Buenos Aires, Oct 21 (EFE).- Human rights activists joined family and friends of a man who turned up dead in 2017 more than two months after an encounter with police for a protest here Thursday outside Argentina’s Supreme Court, which has yet to rule on a motion filed in March 2020 requesting a new investigation.
Santiago Maldonado, 28, was last seen alive on Aug. 1, 2017, while fleeing officers of the Gendarmeria border police who broke up a demonstration by indigenous Mapuche people near Esquel in the southern province of Chubut.
Maldonado’s body was discovered 78 days later floating on the Chubut River near the scene of the Mapuche protest.
Judge Gustavo Lleral closed the case in 2018, concluding that Maldonado drowned on his own and that the Gendarmes bore no responsibility for his death.
The following year, an appellate court ordered the investigation re-opened, even as it upheld Lleral’s finding that Maldonado was not a victim of forced disappearance.
And the appeals court left the case with Lleral, even though the judge was on the record as saying that he could not be impartial because he saw the re-opening of the probe as unnecessary.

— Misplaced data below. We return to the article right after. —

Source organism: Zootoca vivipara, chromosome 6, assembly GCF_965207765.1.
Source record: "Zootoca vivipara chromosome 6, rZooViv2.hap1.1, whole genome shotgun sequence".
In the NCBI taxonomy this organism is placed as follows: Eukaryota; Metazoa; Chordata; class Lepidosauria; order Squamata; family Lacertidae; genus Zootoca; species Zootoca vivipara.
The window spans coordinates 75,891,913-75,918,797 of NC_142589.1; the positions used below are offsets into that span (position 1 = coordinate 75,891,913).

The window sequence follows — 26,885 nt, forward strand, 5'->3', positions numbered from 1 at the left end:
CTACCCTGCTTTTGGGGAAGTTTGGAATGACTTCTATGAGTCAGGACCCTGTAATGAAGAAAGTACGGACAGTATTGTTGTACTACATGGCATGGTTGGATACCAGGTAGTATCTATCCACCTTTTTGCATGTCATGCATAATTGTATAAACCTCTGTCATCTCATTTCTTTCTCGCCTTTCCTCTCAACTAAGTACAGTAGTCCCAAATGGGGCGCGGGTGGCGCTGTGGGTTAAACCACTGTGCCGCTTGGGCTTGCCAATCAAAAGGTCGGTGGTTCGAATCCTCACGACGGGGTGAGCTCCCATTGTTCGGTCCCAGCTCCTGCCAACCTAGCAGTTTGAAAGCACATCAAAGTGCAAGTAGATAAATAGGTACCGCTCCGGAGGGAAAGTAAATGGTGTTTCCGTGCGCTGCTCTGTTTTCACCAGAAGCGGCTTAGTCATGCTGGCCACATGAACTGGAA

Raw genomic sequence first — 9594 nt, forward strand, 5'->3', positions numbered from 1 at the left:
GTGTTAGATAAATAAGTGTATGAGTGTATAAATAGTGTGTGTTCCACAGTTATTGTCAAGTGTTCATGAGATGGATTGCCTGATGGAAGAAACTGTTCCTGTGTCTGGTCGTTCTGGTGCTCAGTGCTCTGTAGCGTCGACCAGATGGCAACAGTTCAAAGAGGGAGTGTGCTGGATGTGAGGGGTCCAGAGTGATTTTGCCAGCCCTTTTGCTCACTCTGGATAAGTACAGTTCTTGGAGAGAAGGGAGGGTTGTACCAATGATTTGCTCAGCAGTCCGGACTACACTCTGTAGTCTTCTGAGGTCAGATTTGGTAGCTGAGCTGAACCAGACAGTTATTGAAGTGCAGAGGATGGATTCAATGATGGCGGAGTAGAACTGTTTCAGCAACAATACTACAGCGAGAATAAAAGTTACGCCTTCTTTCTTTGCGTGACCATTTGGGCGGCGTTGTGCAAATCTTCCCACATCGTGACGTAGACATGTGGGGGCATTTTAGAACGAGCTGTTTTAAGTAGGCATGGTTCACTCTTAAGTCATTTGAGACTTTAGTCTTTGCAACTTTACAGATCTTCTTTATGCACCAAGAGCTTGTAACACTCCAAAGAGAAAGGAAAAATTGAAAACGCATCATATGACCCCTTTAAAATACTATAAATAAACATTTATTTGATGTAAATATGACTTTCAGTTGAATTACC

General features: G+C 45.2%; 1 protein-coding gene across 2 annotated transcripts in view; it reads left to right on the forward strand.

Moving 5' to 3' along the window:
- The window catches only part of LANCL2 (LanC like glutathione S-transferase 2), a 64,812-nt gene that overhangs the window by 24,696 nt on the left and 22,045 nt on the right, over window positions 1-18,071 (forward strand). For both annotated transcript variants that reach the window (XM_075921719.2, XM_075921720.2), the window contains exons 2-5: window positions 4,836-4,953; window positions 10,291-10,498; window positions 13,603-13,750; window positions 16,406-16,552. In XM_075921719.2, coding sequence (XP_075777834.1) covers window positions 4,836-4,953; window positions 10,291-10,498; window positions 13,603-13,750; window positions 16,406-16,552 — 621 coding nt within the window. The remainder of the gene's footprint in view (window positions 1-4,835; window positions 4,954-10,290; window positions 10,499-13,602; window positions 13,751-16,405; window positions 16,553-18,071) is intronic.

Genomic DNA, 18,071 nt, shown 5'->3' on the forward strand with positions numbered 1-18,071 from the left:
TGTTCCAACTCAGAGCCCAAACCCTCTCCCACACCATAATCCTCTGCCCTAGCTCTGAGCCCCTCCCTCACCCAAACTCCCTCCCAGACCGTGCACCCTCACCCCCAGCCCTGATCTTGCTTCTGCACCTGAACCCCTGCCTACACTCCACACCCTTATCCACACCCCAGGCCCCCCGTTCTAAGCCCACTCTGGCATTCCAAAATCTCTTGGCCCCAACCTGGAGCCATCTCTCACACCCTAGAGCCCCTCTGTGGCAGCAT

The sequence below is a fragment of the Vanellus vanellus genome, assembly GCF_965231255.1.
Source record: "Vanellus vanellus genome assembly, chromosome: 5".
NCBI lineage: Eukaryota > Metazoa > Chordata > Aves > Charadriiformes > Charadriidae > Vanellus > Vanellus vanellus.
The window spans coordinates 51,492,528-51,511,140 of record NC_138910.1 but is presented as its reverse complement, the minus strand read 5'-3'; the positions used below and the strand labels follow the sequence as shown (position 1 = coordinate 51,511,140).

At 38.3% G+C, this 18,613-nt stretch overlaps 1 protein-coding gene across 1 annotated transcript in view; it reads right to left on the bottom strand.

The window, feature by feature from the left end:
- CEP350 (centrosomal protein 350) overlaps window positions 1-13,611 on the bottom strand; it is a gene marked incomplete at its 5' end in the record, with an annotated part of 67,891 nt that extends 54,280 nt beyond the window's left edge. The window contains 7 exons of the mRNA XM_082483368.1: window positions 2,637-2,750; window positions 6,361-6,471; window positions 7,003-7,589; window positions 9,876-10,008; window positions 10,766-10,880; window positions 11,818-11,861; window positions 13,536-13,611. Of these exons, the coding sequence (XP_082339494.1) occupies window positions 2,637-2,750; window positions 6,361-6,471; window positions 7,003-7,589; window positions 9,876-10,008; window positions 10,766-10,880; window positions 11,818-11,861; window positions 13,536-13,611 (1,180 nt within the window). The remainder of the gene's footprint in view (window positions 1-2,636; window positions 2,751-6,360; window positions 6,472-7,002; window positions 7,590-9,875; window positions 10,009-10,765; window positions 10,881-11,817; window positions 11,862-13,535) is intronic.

The Maldonado family asked the Supreme Court to intervene and appoint a different judge to oversee the renewed investigation, yet more than 18 months later, the case “is paralyzed,” Santiago’s brother Sergio told Radio El Destape.
“After Judge Lleral has said publicly that he is not an impartial judge, it’s imperative and urgent that another judge moves forward with a genuine investigation,” Sergio Maldonado said on Twitter last Sunday, four years to the day after Santiago’s body was found “in the same place that had been searched at least three times.”
Sergio also noted that the medical examiner who carried out the autopsy “could not determine what day, how and where he died.”
The family also brought a criminal complaint against two Gendarmeria commanders and Pablo Noceti, who was serving in 2017 as chief of staff for then-Security Minister Patricia Bullrich, but authorities have declined to pursue that complaint, citing Lleral’s findings.
The fate of Santiago Maldonado evoked parallels with the 1976-1983 military regime, which “disappeared” some 30,000 people in the course of a systematic effort to wipe out the Argentine left. EFE